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Andreas Schäfler
and
Marc Rautenhaus

Abstract

In summer 2021, microphysical properties and climate impact of high- and midlatitude ice clouds over Europe and the North Atlantic were studied during the Cirrus High Latitude (CIRRUS-HL) airborne field campaign. The related forecasting and flight planning tasks provided a testbed for interactive 3D visual analysis. Operational analyses and forecasts from the European Centre for Medium-Range Weather Forecasts (ECMWF) were visualized with the open-source software “Met.3D.” A combination of traditional 2D displays with innovative 3D views in the interactive visualization framework facilitated rapid and comprehensive exploration of the NWP data. By this means, the benefit of interactive 3D visual forecast products in the routine flight planning procedure was evaluated. Here, we describe the use of 3D tropopause and cloud visualizations during a convective event over the Alps, which became one of the CIRRUS-HL observation targets. For the planning of the research flight on 8 July 2021, our analysis revealed that simulated strong convective updrafts locally disturb the tropopause and inject ice water across the dynamical tropopause into the lower stratosphere. The presented example provides a novel 3D perspective of convective overshooting in a global NWP model and its impact on the tropopause and lower stratosphere. The case study shall encourage the atmospheric science community to further evaluate the use of modern 3D visualization capabilities for NWP analysis.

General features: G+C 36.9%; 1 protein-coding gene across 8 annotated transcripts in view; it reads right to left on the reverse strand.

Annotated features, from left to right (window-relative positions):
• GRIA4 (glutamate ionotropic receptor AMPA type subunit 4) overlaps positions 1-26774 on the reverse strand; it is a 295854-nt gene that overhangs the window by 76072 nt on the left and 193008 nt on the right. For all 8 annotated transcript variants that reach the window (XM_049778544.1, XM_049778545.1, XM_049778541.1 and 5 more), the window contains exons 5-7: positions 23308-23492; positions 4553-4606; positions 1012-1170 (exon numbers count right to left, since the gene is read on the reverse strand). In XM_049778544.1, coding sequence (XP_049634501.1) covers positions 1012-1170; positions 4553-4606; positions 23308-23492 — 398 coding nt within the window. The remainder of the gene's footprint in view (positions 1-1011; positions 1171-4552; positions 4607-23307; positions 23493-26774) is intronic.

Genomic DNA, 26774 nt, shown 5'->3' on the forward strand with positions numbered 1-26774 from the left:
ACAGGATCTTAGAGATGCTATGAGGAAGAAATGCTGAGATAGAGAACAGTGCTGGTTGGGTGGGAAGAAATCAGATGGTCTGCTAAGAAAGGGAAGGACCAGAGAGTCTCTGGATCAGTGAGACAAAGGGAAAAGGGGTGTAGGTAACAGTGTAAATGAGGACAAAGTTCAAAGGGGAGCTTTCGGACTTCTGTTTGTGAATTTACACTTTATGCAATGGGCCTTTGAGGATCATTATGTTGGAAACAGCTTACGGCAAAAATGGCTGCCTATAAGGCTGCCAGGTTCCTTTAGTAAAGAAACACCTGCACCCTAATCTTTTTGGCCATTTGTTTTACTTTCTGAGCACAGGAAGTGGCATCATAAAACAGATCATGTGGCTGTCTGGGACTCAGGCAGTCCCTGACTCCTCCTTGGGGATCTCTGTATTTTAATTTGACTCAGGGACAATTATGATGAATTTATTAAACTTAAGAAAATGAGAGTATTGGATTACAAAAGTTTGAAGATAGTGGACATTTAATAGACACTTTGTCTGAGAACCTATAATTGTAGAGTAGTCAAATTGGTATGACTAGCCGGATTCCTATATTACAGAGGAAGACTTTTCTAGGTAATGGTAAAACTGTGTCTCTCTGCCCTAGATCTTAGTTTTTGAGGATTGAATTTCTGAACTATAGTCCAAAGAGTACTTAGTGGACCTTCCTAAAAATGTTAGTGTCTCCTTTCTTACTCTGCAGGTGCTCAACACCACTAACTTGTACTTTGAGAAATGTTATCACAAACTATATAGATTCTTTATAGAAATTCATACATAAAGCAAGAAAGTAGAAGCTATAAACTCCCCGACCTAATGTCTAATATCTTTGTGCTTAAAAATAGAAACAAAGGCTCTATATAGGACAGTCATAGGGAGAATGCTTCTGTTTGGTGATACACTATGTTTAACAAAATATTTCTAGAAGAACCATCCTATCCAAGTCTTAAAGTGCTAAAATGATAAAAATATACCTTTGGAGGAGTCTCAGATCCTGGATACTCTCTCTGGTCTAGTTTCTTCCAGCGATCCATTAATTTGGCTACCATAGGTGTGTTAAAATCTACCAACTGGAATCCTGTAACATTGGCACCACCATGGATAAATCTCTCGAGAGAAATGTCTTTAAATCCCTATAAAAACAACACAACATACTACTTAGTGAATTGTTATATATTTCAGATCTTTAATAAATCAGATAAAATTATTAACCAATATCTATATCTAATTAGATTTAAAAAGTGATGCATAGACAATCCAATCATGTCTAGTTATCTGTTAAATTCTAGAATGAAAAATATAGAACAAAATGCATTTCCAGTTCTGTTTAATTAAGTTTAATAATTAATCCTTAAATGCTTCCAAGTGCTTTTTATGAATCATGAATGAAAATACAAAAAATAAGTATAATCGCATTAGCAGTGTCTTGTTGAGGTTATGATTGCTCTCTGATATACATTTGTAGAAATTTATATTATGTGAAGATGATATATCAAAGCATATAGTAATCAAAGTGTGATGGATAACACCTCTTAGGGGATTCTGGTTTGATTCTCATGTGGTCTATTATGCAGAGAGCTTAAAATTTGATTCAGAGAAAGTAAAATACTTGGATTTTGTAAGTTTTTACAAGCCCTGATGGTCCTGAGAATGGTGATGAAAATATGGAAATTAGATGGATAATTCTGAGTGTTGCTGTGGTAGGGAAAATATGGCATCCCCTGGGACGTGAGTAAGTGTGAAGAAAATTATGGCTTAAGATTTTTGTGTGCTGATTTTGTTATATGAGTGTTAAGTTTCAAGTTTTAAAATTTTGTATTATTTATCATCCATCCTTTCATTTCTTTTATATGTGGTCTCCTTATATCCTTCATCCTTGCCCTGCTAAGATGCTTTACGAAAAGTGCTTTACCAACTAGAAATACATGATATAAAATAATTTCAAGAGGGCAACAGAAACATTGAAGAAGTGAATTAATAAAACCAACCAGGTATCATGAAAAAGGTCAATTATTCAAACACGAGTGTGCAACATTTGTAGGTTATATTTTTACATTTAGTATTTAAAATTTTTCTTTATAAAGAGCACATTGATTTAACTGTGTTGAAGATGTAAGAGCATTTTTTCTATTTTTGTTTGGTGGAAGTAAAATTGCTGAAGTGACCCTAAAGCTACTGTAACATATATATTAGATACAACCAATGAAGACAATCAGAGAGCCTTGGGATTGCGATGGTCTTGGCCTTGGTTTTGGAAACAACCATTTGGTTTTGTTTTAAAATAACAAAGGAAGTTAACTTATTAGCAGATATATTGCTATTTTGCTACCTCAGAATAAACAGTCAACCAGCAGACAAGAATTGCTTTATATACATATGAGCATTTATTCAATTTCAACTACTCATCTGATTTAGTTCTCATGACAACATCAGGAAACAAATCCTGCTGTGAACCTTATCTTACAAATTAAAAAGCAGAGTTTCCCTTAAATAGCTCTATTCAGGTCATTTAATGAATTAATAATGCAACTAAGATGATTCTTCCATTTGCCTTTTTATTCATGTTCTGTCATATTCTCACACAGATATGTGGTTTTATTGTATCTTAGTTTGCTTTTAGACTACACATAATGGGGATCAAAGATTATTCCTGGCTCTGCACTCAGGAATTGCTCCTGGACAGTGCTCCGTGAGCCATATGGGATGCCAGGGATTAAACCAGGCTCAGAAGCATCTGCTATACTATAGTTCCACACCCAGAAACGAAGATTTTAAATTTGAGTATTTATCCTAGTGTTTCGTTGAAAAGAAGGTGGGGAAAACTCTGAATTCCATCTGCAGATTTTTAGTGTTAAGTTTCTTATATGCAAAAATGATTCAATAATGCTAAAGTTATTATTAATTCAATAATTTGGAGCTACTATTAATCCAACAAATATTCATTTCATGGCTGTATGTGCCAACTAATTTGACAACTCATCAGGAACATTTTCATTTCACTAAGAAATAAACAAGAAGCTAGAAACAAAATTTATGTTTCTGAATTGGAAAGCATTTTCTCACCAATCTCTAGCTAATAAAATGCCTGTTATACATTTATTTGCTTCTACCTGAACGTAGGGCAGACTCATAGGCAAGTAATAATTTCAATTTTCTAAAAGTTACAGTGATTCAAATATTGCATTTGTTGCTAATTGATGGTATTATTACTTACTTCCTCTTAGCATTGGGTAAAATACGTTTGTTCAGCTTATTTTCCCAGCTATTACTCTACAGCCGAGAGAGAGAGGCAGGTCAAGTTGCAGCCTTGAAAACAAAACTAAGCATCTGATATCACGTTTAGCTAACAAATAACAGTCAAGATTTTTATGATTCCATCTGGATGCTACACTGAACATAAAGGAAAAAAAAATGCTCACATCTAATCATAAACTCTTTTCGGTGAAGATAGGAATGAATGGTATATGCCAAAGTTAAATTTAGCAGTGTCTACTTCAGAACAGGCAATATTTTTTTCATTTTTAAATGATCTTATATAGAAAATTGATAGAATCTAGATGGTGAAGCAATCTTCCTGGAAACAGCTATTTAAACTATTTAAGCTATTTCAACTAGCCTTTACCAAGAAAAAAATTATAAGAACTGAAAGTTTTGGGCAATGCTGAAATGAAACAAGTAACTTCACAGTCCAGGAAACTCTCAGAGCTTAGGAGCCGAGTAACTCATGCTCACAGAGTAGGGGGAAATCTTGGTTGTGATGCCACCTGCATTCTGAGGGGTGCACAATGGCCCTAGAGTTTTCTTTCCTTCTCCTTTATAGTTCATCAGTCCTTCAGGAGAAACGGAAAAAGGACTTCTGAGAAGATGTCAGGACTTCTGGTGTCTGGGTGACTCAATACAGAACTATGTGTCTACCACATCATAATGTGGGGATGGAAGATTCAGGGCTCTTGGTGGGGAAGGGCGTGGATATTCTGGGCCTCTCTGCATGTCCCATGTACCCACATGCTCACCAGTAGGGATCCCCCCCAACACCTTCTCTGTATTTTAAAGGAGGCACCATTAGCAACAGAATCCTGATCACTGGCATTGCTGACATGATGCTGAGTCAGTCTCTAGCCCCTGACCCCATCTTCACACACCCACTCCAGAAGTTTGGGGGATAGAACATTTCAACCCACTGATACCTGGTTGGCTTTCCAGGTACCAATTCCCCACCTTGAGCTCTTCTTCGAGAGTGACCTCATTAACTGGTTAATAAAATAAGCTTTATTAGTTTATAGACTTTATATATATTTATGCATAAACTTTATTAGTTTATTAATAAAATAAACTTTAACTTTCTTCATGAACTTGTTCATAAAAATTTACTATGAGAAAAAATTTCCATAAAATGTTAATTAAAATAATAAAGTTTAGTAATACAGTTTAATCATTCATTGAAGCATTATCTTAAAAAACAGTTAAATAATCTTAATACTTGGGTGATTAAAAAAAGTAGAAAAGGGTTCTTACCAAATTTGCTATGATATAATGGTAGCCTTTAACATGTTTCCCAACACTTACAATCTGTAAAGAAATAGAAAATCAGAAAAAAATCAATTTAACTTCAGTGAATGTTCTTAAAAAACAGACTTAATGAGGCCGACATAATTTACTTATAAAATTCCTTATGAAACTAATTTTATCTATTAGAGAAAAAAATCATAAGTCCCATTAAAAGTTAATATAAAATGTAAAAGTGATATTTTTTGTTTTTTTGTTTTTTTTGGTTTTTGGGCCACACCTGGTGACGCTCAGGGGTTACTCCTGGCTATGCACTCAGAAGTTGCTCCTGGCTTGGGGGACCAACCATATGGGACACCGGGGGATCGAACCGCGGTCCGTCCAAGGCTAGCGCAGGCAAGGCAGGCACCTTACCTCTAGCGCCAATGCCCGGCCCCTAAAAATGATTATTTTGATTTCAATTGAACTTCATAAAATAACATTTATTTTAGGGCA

Open access
Bin Guan
and
Sumant Nigam

Abstract

During the week of Christmas 2021, winter storms pummeled the Pacific Northwest and broke daily temperature and snowfall records in scores, especially west of the Cascades and notably in Oregon. With La Niña ruling the tropical Pacific, the record-setting, disruptive snowfall during Christmas week raised questions about its origin, especially as the seasonal outlook was for below-normal precipitation. We show that Pacific–North American (PNA) teleconnection—a well-documented subseasonal variability pattern during winter—reigned over the region in its negative phase; it was the strongest 7-day PNA episode in December in more than 50 years. It led to robust northwesterly onshore flow, whose interaction with the Coastal, Cascade, and Sierra ranges led to blockbuster snowfall and precipitation. Note that one seldom encounters circulation anomalies consisting of just one winter teleconnection pattern. Also worth noting is the tremendous power of subseasonal variability in recharging Western water resources in the context of the seasonal gloom from a La Niña–intensified West Coast drought.

Open access
Samuel T. Buisán
,
Roberto Serrano-Notivoli
,
John Kochendorfer
, and
Francisco J. Bello-Millán

Abstract